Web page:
They seem to mean the same thing, yet when spoken they sound like the negative of each other.
What's the secret behind those two words?

  • The second word derives from "ingenuity", which geniuses sometimes have.
    – user730
    Dec 16, 2010 at 2:15

2 Answers 2


On the surface, one might think that ingenious is somehow based on the word genius. Interestingly, this is not true.

The word ingenious does not actually have the in- prefix for negation. Instead, it comes originally from the Latin ingeniōsus, which means "intellectual, talented, ingenious". At times in history it was also spelled "engenious". Indeed, ingeniōsus appears to be the same root that gave us the word engine.

Genius was originally different, but evolved to have a meaning that is similar to ingenious. It came to us from Latin, but it was originally Greek. According to the OED, it mainly had the meaning of, approximately, "genie" or similar type of spirit, in Latin. Figuratively, it was also used to mean "characteristic disposition; inclination; bent, turn or temper of mind." In English, German, and most of the Romance languages aside from Latin, it had the meaning of "natural ability" starting around the 1600s. The OED speculates that the meaning of genie was pushed towards the meaning of ingenious because of "confusion" between the two (that is, their superficial similarity).

  • Excellent explanation. Just one thing: where did you find that genius came from Greek? The major Latin dictionaries (OLD, L&S) simply say it comes from the Latin/PIE root gen-, like ingenium/-osus, and LSJ says no similar word exists in Greek. The OED doesn't say anything about a Greek origin either. May 12, 2011 at 1:04
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    @Cerberus: OED says: "< Latin genius, < *gen- root of gi-gn-ĕre to beget, Greek γίγνεσθαι to be born, come into being." So that is where I got that idea. Am I misunderstanding the OED etymology shorthand?
    – Kosmonaut
    May 12, 2011 at 3:14
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    Oh, I see. I think they'd put f. ("from") or < before Greek if they meant that it came from Greek. In your quote, they trace back the etymology to *gen-, then proceed to say that *gen- is also the root of gignere, [and of] Greek gignesthai. It is kind of stupid that they still use these awkward run-on etymologies in the digital age, and with impossible abbreviations. I am forced to look up a. every time I use the dictionary, because I just cannot remember that it means adopted from (I looked it up again just now). May 12, 2011 at 13:51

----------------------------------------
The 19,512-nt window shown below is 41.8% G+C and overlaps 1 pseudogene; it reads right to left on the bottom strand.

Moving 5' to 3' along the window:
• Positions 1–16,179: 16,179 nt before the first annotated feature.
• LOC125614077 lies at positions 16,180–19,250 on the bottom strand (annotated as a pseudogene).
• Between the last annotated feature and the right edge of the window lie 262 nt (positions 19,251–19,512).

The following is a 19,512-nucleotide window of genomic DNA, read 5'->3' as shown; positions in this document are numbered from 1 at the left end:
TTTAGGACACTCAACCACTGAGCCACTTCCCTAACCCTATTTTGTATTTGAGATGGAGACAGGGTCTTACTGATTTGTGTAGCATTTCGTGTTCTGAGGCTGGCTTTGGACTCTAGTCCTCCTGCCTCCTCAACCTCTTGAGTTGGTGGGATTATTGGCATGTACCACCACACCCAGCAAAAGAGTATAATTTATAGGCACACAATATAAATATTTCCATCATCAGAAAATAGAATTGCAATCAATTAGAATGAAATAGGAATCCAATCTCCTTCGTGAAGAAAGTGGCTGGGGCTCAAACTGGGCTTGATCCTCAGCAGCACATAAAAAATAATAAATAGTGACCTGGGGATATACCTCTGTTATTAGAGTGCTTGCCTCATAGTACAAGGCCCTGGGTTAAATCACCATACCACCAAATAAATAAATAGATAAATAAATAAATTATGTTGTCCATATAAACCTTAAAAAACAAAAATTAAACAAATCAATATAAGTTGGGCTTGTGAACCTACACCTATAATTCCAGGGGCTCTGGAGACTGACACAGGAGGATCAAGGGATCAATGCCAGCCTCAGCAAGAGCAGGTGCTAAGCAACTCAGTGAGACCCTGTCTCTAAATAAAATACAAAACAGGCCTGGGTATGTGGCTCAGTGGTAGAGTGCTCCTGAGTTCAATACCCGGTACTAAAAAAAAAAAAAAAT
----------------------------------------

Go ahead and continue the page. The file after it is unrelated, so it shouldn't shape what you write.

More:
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    I had thought there was a separate notation to indicate sibling words, but I think you are right. Maybe it isn't used consistently. As for the formatting, I guess the current OED overhaul (completion date: 2037!) began back in the early 90s when book space was still a reasonable concern, and so they are probably keeping the format consistent throughout this version. It is depressing to think that, at this pace, they will never have a digitally-savvy version of the OED during our lifetimes! This is not the first time I have been confused by the super-compact way things are worded in there.
    – Kosmonaut
    May 12, 2011 at 22:36
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    Oh dear, that is sad indeed! Well, at least our children will get to live in a better world than we. May 12, 2011 at 23:41

Though in view of the answer above, I thought to quote two answers from this Reddit question which retrograde to Proto-Indo-European. I edit them lightly to improve readability.

By: user 'gnorrn', 2015 July 26

The duality goes all the way back to Latin:

  • genius meant "the tutelar deity of a person or place"
  • ingenium meant "innate or natural quality, nature"

Both words ultimately derive from the Proto-Indo-European root *ǵenh₁-
("to produce, to beget, to give birth"). The prefix in- has several meanings in Latin. Here it does not have the privative/negation meaning (cognate with English "un-"), but the meaning of "in, into".

By: user 'wurrukatte', 2015 July 26

[Originally, the querier exemplified with 1. in cantation and in carceration and 2. in genius .]

In 1 and 2, in- is not the same prefix. It is the same morpheme for two different prefixes that happened to become homophonous.
In 1, in- means "not". This in- goes back to PIE '*n̥-', which gave Germanic languages like English the prefix 'un-'.
In 2, the other prefix in- is actually a preverb going back to PIE *h₁en, "in, into", which gave Germanic *in > English 'in', "in, within".

In Latin, both PIE forms resulted in the form 'in(-)'. In other languages, they didn't necessarily become homophones, just as in English, like Ancient Greek 'a(n)-' and 'en-'.

English also has two homophonous prefixes that mean different things: 'un-' meaning 'not', as said, goes back to PIE '*n̥-'.

In contrast, 'un-' can also mean "reversal , opposite" as used with verbs like 'undo', 'unlike'. This goes back to Old English 'an(d)-', from Proto-Germanic *and-, from PIE *h₂enti-.
This 'un-' is cognate with Ancient Greek 'anti-' and Latin 'ante'.

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